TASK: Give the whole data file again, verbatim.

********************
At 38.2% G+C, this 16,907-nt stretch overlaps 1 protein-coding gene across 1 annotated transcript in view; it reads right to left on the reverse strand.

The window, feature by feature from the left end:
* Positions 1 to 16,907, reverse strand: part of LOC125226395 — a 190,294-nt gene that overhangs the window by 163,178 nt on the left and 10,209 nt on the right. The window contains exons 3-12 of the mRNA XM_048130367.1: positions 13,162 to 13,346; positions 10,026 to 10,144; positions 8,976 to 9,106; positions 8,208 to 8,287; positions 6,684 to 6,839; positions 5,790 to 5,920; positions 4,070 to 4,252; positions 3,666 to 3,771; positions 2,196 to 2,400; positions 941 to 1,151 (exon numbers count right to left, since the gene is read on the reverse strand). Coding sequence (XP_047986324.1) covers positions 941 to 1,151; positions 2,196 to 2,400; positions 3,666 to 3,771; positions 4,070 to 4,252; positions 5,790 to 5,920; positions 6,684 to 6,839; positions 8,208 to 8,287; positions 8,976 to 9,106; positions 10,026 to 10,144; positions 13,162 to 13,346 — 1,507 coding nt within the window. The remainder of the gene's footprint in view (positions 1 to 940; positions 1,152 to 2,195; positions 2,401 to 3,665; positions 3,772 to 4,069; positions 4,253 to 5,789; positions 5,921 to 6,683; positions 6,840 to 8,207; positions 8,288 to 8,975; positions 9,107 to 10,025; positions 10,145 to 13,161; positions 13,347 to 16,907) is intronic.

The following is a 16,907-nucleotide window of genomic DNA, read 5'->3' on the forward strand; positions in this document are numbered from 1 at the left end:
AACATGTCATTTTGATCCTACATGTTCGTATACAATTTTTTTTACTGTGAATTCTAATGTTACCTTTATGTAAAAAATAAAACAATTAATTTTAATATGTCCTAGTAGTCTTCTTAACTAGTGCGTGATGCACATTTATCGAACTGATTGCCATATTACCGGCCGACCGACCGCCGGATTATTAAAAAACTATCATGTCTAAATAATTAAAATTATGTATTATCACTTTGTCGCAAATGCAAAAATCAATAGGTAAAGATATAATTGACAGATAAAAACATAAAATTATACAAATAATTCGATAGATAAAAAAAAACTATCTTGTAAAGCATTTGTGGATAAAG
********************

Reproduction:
At 38.2% G+C, this 16,907-nt stretch overlaps 1 protein-coding gene across 1 annotated transcript in view; it reads right to left on the reverse strand.

The window, feature by feature from the left end:
* Positions 1 to 16,907, reverse strand: part of LOC125226395 — a 190,294-nt gene that overhangs the window by 163,178 nt on the left and 10,209 nt on the right. The window contains exons 3-12 of the mRNA XM_048130367.1: positions 13,162 to 13,346; positions 10,026 to 10,144; positions 8,976 to 9,106; positions 8,208 to 8,287; positions 6,684 to 6,839; positions 5,790 to 5,920; positions 4,070 to 4,252; positions 3,666 to 3,771; positions 2,196 to 2,400; positions 941 to 1,151 (exon numbers count right to left, since the gene is read on the reverse strand). Coding sequence (XP_047986324.1) covers positions 941 to 1,151; positions 2,196 to 2,400; positions 3,666 to 3,771; positions 4,070 to 4,252; positions 5,790 to 5,920; positions 6,684 to 6,839; positions 8,208 to 8,287; positions 8,976 to 9,106; positions 10,026 to 10,144; positions 13,162 to 13,346 — 1,507 coding nt within the window. The remainder of the gene's footprint in view (positions 1 to 940; positions 1,152 to 2,195; positions 2,401 to 3,665; positions 3,772 to 4,069; positions 4,253 to 5,789; positions 5,921 to 6,683; positions 6,840 to 8,207; positions 8,288 to 8,975; positions 9,107 to 10,025; positions 10,145 to 13,161; positions 13,347 to 16,907) is intronic.

The following is a 16,907-nucleotide window of genomic DNA, read 5'->3' on the forward strand; positions in this document are numbered from 1 at the left end:
AACATGTCATTTTGATCCTACATGTTCGTATACAATTTTTTTTACTGTGAATTCTAATGTTACCTTTATGTAAAAAATAAAACAATTAATTTTAATATGTCCTAGTAGTCTTCTTAACTAGTGCGTGATGCACATTTATCGAACTGATTGCCATATTACCGGCCGACCGACCGCCGGATTATTAAAAAACTATCATGTCTAAATAATTAAAATTATGTATTATCACTTTGTCGCAAATGCAAAAATCAATAGGTAAAGATATAATTGACAGATAAAAACATAAAATTATACAAATAATTCGATAGATAAAAAAAAACTATCTTGTAAAGCATTTGTGGATAAAG